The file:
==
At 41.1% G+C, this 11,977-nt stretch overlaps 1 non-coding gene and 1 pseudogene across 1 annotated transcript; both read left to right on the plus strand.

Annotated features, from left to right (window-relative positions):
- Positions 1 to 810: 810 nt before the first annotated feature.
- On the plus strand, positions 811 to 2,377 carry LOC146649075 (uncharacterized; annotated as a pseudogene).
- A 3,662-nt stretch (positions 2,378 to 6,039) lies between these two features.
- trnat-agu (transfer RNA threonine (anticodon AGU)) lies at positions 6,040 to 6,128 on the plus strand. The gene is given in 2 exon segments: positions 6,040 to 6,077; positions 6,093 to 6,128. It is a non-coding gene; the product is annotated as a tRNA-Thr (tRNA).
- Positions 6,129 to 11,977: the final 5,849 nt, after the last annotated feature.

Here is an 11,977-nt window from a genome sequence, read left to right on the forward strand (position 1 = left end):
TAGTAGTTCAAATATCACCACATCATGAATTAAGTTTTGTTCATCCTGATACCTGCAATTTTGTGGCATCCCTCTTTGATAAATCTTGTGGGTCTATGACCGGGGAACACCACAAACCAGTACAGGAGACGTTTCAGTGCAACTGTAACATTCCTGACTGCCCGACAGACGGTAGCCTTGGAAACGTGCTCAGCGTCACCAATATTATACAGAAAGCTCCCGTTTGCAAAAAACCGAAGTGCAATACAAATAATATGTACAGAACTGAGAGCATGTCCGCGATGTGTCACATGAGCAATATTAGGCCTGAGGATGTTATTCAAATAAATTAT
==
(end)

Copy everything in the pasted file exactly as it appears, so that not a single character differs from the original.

At 41.1% G+C, this 11,977-nt stretch overlaps 1 non-coding gene and 1 pseudogene across 1 annotated transcript; both read left to right on the plus strand.

Annotated features, from left to right (window-relative positions):
- Positions 1 to 810: 810 nt before the first annotated feature.
- On the plus strand, positions 811 to 2,377 carry LOC146649075 (uncharacterized; annotated as a pseudogene).
- A 3,662-nt stretch (positions 2,378 to 6,039) lies between these two features.
- trnat-agu (transfer RNA threonine (anticodon AGU)) lies at positions 6,040 to 6,128 on the plus strand. The gene is given in 2 exon segments: positions 6,040 to 6,077; positions 6,093 to 6,128. It is a non-coding gene; the product is annotated as a tRNA-Thr (tRNA).
- Positions 6,129 to 11,977: the final 5,849 nt, after the last annotated feature.

Here is an 11,977-nt window from a genome sequence, read left to right on the forward strand (position 1 = left end):
TAGTAGTTCAAATATCACCACATCATGAATTAAGTTTTGTTCATCCTGATACCTGCAATTTTGTGGCATCCCTCTTTGATAAATCTTGTGGGTCTATGACCGGGGAACACCACAAACCAGTACAGGAGACGTTTCAGTGCAACTGTAACATTCCTGACTGCCCGACAGACGGTAGCCTTGGAAACGTGCTCAGCGTCACCAATATTATACAGAAAGCTCCCGTTTGCAAAAAACCGAAGTGCAATACAAATAATATGTACAGAACTGAGAGCATGTCCGCGATGTGTCACATGAGCAATATTAGGCCTGAGGATGTTATTCAAATAAATTAT